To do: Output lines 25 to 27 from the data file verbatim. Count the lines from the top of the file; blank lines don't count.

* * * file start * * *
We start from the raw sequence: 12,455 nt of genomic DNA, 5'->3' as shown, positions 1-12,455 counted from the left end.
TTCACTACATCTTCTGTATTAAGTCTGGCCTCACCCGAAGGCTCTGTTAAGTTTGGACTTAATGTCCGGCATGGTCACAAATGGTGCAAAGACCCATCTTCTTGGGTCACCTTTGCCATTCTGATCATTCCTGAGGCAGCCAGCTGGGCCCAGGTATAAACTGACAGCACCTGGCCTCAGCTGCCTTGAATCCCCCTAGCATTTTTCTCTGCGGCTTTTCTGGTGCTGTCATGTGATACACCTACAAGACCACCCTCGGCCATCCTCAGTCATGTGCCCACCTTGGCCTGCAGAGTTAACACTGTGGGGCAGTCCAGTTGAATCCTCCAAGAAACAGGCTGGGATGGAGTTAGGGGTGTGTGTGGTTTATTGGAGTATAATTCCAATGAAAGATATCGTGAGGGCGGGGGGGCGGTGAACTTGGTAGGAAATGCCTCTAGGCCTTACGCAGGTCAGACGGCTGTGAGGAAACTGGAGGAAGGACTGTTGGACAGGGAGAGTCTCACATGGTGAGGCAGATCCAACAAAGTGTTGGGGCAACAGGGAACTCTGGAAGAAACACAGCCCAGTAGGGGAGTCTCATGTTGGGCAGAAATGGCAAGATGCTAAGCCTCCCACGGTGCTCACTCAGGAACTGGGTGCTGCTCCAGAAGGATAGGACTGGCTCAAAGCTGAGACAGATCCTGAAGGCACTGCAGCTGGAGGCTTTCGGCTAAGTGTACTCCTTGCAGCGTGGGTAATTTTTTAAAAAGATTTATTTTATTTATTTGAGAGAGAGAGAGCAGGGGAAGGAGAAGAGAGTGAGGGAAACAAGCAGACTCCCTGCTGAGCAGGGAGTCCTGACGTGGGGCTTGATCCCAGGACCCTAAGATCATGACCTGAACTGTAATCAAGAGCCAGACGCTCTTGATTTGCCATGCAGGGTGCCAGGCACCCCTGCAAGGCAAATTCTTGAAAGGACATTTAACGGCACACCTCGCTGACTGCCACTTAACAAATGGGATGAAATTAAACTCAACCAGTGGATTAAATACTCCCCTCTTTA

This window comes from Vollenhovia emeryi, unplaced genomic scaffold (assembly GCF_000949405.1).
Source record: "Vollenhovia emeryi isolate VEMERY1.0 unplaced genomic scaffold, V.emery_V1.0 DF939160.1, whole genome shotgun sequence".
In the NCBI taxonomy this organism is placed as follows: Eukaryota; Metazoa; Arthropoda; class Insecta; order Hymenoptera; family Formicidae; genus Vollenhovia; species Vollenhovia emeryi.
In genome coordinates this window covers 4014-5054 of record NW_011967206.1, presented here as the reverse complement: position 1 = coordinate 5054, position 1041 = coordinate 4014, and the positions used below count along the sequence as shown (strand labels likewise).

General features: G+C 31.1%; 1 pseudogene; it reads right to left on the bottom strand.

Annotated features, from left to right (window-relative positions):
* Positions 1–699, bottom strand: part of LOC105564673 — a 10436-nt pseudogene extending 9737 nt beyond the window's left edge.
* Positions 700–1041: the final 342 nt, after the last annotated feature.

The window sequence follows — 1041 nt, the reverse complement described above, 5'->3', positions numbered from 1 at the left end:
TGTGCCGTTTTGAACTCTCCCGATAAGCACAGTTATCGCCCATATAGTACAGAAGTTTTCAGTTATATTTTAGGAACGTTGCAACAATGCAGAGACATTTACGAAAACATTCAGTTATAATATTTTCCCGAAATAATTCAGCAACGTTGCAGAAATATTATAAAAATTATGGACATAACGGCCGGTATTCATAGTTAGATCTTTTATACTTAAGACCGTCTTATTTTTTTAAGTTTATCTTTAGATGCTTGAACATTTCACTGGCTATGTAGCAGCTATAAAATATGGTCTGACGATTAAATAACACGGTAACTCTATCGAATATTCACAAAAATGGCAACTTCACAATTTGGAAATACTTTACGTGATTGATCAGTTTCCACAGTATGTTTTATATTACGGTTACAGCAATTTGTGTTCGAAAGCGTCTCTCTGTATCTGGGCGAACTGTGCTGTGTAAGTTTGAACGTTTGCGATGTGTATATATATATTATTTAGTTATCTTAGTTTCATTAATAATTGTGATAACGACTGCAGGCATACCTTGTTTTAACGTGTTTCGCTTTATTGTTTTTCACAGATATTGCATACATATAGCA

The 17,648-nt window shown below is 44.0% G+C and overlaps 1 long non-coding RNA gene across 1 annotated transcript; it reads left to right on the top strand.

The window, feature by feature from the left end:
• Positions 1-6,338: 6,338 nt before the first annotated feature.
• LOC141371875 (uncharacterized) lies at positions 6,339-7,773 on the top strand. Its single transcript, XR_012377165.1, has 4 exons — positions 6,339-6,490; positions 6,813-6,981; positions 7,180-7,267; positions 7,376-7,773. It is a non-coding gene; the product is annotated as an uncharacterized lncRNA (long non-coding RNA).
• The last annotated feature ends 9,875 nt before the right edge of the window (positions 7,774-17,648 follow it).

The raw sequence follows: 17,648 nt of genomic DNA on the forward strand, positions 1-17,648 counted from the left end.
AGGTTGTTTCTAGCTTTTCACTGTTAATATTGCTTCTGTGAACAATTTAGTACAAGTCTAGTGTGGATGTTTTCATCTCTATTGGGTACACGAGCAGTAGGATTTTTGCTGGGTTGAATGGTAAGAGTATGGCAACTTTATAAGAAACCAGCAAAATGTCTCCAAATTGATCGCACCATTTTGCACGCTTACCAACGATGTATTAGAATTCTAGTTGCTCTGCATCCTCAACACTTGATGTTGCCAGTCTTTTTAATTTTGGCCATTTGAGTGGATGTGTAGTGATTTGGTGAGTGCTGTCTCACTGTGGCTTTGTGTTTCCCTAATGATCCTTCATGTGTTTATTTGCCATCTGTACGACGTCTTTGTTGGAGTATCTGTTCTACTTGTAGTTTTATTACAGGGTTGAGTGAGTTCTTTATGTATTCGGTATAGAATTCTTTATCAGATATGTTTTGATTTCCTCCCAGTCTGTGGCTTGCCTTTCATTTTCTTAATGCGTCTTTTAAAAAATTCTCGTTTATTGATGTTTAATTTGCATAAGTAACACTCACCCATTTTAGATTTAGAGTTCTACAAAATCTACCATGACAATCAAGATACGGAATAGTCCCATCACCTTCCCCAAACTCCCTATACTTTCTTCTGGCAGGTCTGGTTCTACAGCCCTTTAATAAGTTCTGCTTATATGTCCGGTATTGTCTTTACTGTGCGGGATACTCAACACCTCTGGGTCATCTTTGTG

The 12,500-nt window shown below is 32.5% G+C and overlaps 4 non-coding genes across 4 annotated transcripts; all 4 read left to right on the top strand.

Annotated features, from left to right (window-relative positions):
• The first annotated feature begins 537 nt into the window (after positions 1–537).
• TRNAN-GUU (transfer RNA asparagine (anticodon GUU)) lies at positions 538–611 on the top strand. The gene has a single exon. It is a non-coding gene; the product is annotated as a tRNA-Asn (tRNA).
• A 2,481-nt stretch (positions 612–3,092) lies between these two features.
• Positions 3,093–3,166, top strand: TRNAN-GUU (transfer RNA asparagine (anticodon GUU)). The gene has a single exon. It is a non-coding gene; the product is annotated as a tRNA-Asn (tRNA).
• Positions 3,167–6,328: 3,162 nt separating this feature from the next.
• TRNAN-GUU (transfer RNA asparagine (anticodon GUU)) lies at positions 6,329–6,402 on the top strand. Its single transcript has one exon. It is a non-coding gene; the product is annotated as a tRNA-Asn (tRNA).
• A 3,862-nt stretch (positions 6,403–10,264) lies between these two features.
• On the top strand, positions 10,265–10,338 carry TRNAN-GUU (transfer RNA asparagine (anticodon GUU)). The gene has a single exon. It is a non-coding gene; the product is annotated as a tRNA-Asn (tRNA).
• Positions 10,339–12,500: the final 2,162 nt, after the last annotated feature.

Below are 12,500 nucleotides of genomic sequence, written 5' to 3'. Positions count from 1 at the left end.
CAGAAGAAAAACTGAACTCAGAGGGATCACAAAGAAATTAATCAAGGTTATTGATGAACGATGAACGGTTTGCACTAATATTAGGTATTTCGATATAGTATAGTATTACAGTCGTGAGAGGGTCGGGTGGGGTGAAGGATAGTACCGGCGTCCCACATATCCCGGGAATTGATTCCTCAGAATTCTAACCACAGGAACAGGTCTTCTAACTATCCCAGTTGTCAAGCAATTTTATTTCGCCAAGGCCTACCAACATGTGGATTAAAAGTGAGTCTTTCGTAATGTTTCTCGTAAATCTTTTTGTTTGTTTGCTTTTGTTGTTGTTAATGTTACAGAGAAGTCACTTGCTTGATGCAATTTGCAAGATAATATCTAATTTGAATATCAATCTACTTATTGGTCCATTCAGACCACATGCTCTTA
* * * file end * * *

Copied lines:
• Positions 3,093–3,166, top strand: TRNAN-GUU (transfer RNA asparagine (anticodon GUU)). The gene has a single exon. It is a non-coding gene; the product is annotated as a tRNA-Asn (tRNA).
• Positions 3,167–6,328: 3,162 nt separating this feature from the next.
• TRNAN-GUU (transfer RNA asparagine (anticodon GUU)) lies at positions 6,329–6,402 on the top strand. Its single transcript has one exon. It is a non-coding gene; the product is annotated as a tRNA-Asn (tRNA).